• ▶. Failure to fully assess vision in a young or uncooperative child

  • ▶. Failure of communication between community optometry and primary and secondary care

CNS imaging (within a maximum of 4 weeks) required for:
  • ▶. Papilloedema

  • ▶. Optic atrophy

  • ▶. New onset nystagmus

  • ▶. Visual field reduction

  • ▶. Proptosis

  • ▶. New onset paralytic (non-concomitant) squint

Motor symptoms and signs:

  • ▶. Consider a brain tumour in any child presenting with a persisting motor abnormality. (Any motor abnormality lasting longer than 2 weeks should be regarded as persistent.)

  • ▶. Brain tumours may cause a deterioration or change in motor skills; this may be subtle, for example, a change in hand or foot preference, loss of learnt skills (computer games).

  • Motor system assessment must include observation of:

    • ▷. - Sitting and crawling in infants

    • ▷. - Walking and running

    • ▷. - Coordination, for example, heel to toe walking

    • ▷. - Handling of small objects

    • ▷. - Handwriting in school age children.

CNS imaging (within a maximum of 4 weeks) required for:
  • ▶. A regression in motor skills

  • ▶. Focal motor weakness

  • ▶. Abnormal gait and/or coordination (unless local cause)

  • ▶. Bell's palsy (isolated lower motor facial palsy) with no improvement within 4 weeks

  • ▶. Swallowing difficulties (unless local cause)

Delayed diagnosis has been associated with:
  • ▶. Attributing abnormal balance or gait to middle ear disease in the absence of corroborative findings

  • ▶. Failure to identify swallowing difficulties as the cause of recurrent chest infections or “chestiness”

Growth and development:

  • Consider a brain tumour in any child presenting with any two of the following:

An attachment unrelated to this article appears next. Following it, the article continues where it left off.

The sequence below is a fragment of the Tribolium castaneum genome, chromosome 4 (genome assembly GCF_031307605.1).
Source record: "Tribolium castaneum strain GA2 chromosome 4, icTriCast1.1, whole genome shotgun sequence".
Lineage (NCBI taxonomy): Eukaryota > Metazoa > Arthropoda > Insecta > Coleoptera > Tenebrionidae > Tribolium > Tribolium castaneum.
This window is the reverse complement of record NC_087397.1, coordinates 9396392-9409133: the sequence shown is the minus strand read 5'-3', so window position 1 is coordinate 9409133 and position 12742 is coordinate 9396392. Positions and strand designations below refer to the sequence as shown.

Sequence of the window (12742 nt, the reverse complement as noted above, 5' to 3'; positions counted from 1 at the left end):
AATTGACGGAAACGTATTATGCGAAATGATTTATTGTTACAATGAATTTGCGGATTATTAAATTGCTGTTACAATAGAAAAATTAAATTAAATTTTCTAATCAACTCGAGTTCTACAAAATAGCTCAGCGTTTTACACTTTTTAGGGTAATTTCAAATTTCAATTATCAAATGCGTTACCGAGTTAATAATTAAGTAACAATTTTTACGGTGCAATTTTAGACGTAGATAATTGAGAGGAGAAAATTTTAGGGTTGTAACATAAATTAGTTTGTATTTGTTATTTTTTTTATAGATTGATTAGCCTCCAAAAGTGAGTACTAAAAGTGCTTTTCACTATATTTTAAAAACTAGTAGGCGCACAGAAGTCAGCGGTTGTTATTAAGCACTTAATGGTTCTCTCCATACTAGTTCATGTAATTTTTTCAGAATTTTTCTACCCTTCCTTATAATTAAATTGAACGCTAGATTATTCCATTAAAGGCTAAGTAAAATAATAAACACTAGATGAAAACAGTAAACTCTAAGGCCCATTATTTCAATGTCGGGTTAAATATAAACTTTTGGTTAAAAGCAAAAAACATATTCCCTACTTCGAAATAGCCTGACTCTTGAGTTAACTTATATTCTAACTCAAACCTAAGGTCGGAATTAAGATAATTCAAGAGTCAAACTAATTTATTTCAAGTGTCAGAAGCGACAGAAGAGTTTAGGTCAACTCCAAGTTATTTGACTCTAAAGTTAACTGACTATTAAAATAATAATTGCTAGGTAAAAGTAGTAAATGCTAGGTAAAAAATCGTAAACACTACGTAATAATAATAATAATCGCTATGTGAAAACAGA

• ▷. - Growth failure

    • ▷. - Delayed or arrested puberty

    • ▷. - Polyuria and polydipsia

  • Early referral (from primary care) is required for a child presenting with:

    • ▷. - Precocious puberty

    • ▷. - Delayed or arrested puberty

    • ▷. - Growth failure

  • ▶. Early specialist referral for consideration of underlying causes including CNS causes is required for a child presenting with precocious puberty.

  • ▶. Diabetes insipidus must be considered in a child presenting with polyuria and/or secondary nocturnal eneuresis.

Delayed diagnosis has been associated with:
  • ▶. Attributing impaired growth with vomiting to gastrointestinal disease in the absence of corroborative findings

  • ▶. Failure to consider diabetes insipidus in children with polyuria and polydipsia

Behaviour:

  • ▶. Lethargy is the commonest behavioural abnormality that occurs with brain tumours.

  • ▶. Environmental context is important when assessing lethargy: a child who is lethargic in situations in which they are normally active requires further assessment.

Discussion

Childhood brain tumours have a heterogeneous presentation dependent upon the tumour location, tumour biology and age of the child.28 This frequently leads to a prolonged symptom interval, which is associated with increased morbidity, increased cognitive impairment and significant psychological distress for the patient, their family and the responsible healthcare professionals.20,,26 Rapid diagnosis relies on clinicians considering the diagnosis with many different, common presenting symptoms and signs, searching for corroborative evidence and instigating imaging where appropriate. This evidence-based guideline supports this process by listing the presenting symptomatology of childhood brain tumours, advising a structured assessment of children who present with these symptoms and signs and listing indications, with specific time limits, for referral and imaging. Implementation of the guideline aims to increase the knowledge of childhood brain tumours among healthcare professionals, and thus reduce the possibility that a brain tumour is inappropriately excluded from a differential diagnosis.